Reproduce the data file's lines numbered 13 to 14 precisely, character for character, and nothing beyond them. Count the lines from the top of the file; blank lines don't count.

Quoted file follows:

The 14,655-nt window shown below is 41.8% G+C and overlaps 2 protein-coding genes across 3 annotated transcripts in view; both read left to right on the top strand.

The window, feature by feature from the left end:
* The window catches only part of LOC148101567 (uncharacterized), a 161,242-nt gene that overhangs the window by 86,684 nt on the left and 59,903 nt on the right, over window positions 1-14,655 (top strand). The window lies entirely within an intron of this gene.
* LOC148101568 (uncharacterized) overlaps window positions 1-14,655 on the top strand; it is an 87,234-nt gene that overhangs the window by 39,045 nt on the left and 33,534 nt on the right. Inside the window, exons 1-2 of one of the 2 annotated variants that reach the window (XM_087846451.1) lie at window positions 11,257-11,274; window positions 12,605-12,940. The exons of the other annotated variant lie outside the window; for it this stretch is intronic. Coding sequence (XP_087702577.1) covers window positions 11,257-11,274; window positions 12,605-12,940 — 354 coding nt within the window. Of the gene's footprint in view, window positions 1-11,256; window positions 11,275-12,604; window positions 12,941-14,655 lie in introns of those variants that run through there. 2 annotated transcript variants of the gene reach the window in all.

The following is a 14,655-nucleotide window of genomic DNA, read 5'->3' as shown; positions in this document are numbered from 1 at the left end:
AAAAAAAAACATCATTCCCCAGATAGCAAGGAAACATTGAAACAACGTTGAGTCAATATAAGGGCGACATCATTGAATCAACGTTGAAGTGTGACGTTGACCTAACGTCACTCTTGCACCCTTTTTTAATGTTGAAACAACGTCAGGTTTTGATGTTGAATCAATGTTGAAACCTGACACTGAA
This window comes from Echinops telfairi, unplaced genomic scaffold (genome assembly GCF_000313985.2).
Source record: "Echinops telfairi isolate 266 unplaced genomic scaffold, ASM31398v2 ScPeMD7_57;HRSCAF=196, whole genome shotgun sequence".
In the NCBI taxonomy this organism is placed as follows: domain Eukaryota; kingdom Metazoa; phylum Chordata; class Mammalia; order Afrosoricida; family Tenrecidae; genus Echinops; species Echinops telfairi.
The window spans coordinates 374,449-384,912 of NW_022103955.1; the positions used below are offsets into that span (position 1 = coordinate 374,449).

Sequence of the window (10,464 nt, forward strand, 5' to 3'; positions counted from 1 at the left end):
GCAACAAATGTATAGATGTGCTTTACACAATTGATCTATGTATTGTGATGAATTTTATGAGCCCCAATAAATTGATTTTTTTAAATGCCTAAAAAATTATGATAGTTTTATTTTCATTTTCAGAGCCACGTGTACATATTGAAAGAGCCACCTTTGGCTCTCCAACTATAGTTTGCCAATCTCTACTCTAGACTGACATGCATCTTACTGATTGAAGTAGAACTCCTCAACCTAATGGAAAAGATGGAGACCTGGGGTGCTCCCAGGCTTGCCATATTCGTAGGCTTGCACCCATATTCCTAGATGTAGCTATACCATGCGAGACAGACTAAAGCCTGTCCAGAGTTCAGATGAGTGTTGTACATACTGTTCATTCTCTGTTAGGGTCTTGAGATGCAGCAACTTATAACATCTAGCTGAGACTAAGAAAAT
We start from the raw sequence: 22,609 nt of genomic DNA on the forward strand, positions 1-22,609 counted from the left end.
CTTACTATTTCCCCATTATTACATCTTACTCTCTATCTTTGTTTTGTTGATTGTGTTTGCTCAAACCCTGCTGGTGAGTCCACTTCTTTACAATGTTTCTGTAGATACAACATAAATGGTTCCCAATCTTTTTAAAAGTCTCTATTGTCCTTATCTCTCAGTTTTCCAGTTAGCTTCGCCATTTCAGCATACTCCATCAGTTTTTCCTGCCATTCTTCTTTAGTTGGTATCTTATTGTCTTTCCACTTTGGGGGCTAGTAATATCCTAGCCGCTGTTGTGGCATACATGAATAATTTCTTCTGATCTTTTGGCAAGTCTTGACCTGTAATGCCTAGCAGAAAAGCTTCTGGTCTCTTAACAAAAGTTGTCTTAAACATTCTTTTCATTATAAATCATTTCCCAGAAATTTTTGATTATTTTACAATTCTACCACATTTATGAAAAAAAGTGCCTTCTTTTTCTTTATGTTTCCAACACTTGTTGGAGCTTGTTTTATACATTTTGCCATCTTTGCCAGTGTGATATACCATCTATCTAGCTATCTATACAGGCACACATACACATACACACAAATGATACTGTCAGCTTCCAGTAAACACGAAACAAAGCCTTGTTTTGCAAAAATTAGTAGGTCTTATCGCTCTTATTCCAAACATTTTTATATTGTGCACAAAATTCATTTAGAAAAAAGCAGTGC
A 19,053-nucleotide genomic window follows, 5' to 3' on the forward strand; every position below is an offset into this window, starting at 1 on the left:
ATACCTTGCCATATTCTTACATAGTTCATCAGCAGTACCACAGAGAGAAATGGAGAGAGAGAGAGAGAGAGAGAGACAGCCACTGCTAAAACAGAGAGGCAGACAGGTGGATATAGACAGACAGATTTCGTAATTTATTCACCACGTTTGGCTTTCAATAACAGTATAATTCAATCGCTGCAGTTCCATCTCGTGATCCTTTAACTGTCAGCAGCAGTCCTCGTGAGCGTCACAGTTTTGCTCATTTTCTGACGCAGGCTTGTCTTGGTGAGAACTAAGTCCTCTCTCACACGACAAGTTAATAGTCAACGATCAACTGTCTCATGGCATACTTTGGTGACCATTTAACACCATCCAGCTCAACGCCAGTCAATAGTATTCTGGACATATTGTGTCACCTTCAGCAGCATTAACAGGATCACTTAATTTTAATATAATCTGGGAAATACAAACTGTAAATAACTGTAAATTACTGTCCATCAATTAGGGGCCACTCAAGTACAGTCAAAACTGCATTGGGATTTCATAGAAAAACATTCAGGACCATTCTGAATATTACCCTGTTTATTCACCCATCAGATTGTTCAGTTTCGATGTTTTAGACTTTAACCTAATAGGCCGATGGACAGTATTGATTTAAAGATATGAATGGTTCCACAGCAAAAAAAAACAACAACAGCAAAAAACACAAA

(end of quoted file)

We start from the raw sequence: 22,609 nt of genomic DNA on the forward strand, positions 1-22,609 counted from the left end.
CTTACTATTTCCCCATTATTACATCTTACTCTCTATCTTTGTTTTGTTGATTGTGTTTGCTCAAACCCTGCTGGTGAGTCCACTTCTTTACAATGTTTCTGTAGATACAACATAAATGGTTCCCAATCTTTTTAAAAGTCTCTATTGTCCTTATCTCTCAGTTTTCCAGTTAGCTTCGCCATTTCAGCATACTCCATCAGTTTTTCCTGCCATTCTTCTTTAGTTGGTATCTTATTGTCTTTCCACTTTGGGGGCTAGTAATATCCTAGCCGCTGTTGTGGCATACATGAATAATTTCTTCTGATCTTTTGGCAAGTCTTGACCTGTAATGCCTAGCAGAAAAGCTTCTGGTCTCTTAACAAAAGTTGTCTTAAACATTCTTTTCATTATAAATCATTTCCCAGAAATTTTTGATTATTTTACAATTCTACCACATTTATGAAAAAAAGTGCCTTCTTTTTCTTTATGTTTCCAACACTTGTTGGAGCTTGTTTTATACATTTTGCCATCTTTGCCAGTGTGATATACCATCTATCTAGCTATCTATACAGGCACACATACACATACACACAAATGATACTGTCAGCTTCCAGTAAACACGAAACAAAGCCTTGTTTTGCAAAAATTAGTAGGTCTTATCGCTCTTATTCCAAACATTTTTATATTGTGCACAAAATTCATTTAGAAAAAAGCAGTGC